Morrow has indicated to all area superintendents that the infection found here is a milder strain than the one further south, DeSiato said, adding that, to her knowledge, both ES-M students are doing fine.
The Onondaga County Health Department (OCHD) and the Centers for Disease (CDC) indicate that the best preventative measures include:
Keeping cuts and scrapes clean and covered with bandages;
Frequent hand washing (either with hot water and soap or an alcohol-based hand sanitizer);
Daily laundering of personal articles and hot drying of personal clothing items;
Refraining from sharing personal items, such as clothing, footwear, razors and towels.
What is Staphylococcus aureus?
It's a bacteria normally found on the skin or in the nose of 20 to 30 percent of healthy individuals. When S. aureus is present without causing symptoms, it is called colonization. If symptoms are present, it is called an infection.
What is MRSA?
It's a strain of S. aureus that is resistant to methicillin, an antibiotic in the same class as penicillin, and is traditionally seen in people who have been recently hospitalized or who have been treated at a health care facility.
What is CA-MRSA?
Community-associated MRSA infections (CA-MRSA) are MRSA infections in healthy people who have not been hospitalized or had a medical procedure (such as dialysis or surgery) within the past year.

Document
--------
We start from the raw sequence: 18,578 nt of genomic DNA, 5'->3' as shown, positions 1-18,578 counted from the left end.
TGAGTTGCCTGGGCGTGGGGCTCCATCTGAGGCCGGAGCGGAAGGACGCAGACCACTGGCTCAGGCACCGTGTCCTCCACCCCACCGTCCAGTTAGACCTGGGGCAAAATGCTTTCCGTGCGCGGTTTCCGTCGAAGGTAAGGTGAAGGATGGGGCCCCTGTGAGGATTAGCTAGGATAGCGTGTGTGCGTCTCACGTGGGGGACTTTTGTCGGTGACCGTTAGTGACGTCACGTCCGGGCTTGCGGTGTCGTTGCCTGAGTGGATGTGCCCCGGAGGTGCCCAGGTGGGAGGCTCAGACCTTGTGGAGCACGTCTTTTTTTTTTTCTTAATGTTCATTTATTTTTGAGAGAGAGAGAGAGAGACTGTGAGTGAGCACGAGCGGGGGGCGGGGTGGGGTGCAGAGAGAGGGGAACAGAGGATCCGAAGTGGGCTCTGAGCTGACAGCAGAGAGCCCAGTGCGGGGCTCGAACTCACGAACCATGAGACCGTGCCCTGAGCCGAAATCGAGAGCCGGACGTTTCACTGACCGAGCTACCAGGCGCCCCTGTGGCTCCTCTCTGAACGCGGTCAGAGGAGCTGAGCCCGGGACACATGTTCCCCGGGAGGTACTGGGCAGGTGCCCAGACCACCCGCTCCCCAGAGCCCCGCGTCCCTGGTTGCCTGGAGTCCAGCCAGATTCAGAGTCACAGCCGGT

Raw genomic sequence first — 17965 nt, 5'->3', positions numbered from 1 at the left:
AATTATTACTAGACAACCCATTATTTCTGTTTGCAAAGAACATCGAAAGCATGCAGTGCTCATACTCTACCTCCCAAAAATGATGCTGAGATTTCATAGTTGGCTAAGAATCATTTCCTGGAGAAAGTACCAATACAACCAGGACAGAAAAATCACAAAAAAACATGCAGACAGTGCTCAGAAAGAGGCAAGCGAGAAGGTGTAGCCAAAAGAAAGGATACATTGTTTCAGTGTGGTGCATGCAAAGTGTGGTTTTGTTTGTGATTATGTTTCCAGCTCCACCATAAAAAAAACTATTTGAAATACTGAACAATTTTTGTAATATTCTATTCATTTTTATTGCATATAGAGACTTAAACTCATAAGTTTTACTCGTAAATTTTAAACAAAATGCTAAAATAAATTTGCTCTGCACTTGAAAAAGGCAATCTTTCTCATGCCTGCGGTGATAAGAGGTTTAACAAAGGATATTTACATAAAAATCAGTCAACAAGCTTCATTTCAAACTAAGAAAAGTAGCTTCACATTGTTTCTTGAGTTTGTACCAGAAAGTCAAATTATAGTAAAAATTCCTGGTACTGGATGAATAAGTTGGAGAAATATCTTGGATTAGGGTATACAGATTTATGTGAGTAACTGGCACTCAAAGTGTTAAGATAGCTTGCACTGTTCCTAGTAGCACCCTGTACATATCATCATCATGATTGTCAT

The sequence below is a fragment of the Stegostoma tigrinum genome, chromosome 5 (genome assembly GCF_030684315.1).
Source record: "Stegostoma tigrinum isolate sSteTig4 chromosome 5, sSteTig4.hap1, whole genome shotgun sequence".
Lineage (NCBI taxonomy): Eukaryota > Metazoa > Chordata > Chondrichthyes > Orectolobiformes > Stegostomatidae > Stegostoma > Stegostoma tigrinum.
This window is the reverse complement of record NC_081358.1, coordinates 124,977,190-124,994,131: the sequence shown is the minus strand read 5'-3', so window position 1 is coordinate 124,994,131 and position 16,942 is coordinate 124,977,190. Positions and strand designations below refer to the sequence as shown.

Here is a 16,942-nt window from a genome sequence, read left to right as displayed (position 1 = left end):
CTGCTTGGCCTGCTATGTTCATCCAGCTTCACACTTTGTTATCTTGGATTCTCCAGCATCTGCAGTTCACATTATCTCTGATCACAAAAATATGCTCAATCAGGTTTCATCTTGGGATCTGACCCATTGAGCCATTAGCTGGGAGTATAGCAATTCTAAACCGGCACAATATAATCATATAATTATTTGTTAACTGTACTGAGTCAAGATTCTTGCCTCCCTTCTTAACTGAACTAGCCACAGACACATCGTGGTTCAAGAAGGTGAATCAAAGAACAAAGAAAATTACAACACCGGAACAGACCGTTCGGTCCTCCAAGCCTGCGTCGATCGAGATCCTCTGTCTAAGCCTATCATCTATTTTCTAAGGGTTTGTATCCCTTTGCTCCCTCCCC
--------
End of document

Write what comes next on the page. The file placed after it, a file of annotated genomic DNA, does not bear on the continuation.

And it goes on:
Who gets CA-MRSA?
Anyone can get CA-MRSA, however outbreaks have been seen among athletes, prisoners, military recruits, daycare attendees, injection drug users and other groups of people who live in crowded settings and/or routinely share contaminated items. Poor hygiene practices, such as lack of hand washing, may spread the bacteria easily.
What are the symptoms associated with CA-MRSA infection?
They typically begin as skin infections, first appearing as reddened areas on the skin, or they can resemble pimples that develop into skin abscesses or boils causing fever, pus, swelling or pain.
How are CA-MRSA infections treated?
They can be treated by draining any abscesses or boils and providing localized care. Antibiotics can be given if necessary. When left untreated, CA-MRSA infections can progress to serious complications. Visit your health care provider if you think you might have a MRSA infection.
Source: New York State Department of Health
For further information on MRSA in schools, visit CDC.gov.